September 18, 2008

Vikings abroad in search of women

Viking Age Triggered by Shortage of Wives?:
Sept. 17, 2008 -- During the Viking Age from the late eighth to the mid-eleventh centuries, Scandinavians tore across Europe attacking, robbing and terrorizing locals. According to a new study, the young warriors were driven to seek their fortunes to better their chances of finding wives.

The odd twist to the story, said researcher James Barrett, is that it was the selective killing of female newborns that led to a shortage of Scandinavian women in the first place, resulting later in intense competition over eligible women.


Soren Sindbaek, assistant professor of medieval and Renaissance archaeology at Denmark's University of Aarhus, told Discovery News that the new paper "is very right in pointing out the inadequacy" of former explanations for the Viking Age.

"We need indeed to seek for an individual, social motivation behind the fact that a large number of young men chose to set out on extremely risky voyages in hopes of acquiring wealth and esteem in foreign lands," Sindbaek said.


Crimson Guard said...

Any relation to this story of a "A Viking women having roots in the Black Sea"?

Maju said...

Well, it's a hypothesis...

But: What's more, he points out, the sailing time from Norway to Ireland is quite short -- perhaps a week using vessels of the time -- so the Vikings were probably capable of raiding Ireland well before the official start of their reign of terror.

It must be mentioned that when we talk of Vikings we mostly speak of Danes in fact. Norwegians were very secondary in all the phenomenon and circunscribed to Scotland and Ireland. It seems true though that they massively captured Irish women (some men too) to settle Iceland. But for the most part the Viking phenomenon was a Danish affair.

terryt said...

"It seems true though that they massively captured Irish women (some men too) to settle Iceland". Some Irish men and women may already have been there. It seems accepted that Irish priests were there and, although Irish priests these days are celibate, I'm told that was not so before the Irish Church was swallowed up by the Roman version.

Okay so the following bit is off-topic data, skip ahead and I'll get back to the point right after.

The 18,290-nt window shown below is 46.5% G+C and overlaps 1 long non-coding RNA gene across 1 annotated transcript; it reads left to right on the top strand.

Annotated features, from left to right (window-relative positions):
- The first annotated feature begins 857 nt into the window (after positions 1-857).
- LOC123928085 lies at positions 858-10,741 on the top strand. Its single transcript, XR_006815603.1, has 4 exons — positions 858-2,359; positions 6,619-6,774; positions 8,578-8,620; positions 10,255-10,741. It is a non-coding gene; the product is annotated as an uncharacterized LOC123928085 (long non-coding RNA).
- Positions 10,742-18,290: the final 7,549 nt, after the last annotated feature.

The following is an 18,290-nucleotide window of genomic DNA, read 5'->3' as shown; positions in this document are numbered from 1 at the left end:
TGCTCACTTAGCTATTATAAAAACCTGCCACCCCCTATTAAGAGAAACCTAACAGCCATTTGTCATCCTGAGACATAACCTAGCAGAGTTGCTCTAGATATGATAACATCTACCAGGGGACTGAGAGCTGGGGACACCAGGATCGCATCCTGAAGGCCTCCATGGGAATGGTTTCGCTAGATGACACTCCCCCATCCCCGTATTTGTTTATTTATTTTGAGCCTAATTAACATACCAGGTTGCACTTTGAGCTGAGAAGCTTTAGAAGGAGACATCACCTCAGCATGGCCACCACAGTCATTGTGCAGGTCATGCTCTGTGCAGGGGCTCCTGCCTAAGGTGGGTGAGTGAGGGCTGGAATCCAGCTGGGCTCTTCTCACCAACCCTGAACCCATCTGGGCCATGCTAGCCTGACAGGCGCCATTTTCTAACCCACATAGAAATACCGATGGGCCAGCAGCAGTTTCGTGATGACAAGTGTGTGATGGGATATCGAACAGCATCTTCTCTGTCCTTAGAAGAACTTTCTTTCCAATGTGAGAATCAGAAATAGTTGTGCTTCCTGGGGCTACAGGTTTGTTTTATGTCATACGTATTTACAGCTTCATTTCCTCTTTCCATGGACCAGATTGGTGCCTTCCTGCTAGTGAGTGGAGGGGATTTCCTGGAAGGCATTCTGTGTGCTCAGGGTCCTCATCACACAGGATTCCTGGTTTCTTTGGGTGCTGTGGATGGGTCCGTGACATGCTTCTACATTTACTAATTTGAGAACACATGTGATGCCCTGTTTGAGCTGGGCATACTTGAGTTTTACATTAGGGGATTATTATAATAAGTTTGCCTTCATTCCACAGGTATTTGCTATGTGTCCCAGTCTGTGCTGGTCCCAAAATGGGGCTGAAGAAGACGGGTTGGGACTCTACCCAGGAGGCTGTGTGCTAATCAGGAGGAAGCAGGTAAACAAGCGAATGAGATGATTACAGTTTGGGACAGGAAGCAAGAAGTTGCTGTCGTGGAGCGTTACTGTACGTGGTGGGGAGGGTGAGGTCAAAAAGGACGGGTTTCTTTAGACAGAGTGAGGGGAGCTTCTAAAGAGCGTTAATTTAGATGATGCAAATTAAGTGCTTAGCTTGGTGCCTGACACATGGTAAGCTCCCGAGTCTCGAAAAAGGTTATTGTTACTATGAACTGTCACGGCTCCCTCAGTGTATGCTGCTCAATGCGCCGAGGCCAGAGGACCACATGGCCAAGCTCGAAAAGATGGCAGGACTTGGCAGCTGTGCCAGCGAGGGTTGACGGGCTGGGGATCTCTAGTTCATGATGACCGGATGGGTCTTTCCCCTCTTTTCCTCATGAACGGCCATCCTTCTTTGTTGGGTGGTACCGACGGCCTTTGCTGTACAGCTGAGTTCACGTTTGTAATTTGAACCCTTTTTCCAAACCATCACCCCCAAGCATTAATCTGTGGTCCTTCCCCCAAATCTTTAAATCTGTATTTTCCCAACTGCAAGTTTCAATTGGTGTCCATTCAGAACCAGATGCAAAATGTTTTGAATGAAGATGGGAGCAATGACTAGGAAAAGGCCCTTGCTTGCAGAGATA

But anyway there's other evidence that the Vikings did pick up women as they moved around.

Unknown said...

This isn't very surprising. This is like a general rule in history: When large groups of males migrate or invade other territories, they tend to kidnap women for procreation purposes or to make them their wives. They will even do this if females accompany the men during the invasions. This is similar to the nearly universal occurrence of mass rapes during wars.

Although it doesn't say this, I now wonder if periods of migration are preceded by mass female infanticide, thereby decreasing the number of potential wives for the males. Perhaps something like this happened during the Turkic expansions and Mongol expansions, but this is just speculation. Hopefully this doesn't happen with

Anyway, its also said that the Viking era may have been triggered by overpopulation in Scandinavia. This overpopulation may have been due to a warming period in the 8th and 9th centuries which improved harvests and opened much of the previously ice covered arctic region to exploration and settlement. The infanticide of females may have been in response to overpopulation as well.

Njord said...

The Nordic Bronze Age was characterized by a warm climate that began with a climate change in circa 2700 BC (comparable to that of present-day Mediterranean). The warm climate permitted a relatively dense population and good farming, for example grapes were grown in Scandinavia at this time. However a small change in climate between 850 BC and 760 BC and a more radical one in circa 650 BC brought in a deteriorating, wetter and colder climate (sometimes believed to have given rise to the legend of the Fimbulwinter).
It seems likely that the climate pushed the Germanic tribes southwards into continental Europe. During this time there was Scandinavian influence in Eastern Europe (and a thousand years later, the numerous East Germanic tribes that claimed Scandinavian origins (e.g. Langobards, Burgundians, Goths and Heruls) rendered Scandinavia (Scandza) the name ''womb of nations'' in Jordanes' Getica).
In fact, the Scandinavian influence on Pomerania and northern Poland from period III and onwards was so considerable that this region is sometimes included in the Nordic Bronze Age culture (Dabrowski 1989:73).
Due to the climate change and the loss of population, the Nordic countries are generally described as going through a cultural recession at the end of the Bronze Age, lasting for a thousand years until the rise of another advanced civilization in the so-called Viking Age."

also, i dont agree with the argument that Norwegians did not raid ect... as we can see on this map:

Unknown said...

Female infanticide tends to be a hallmark of patrifocal societies. Scandinavia harbors some the Western world's most matrifocal cultures. I'm not sure female infanticide fits. See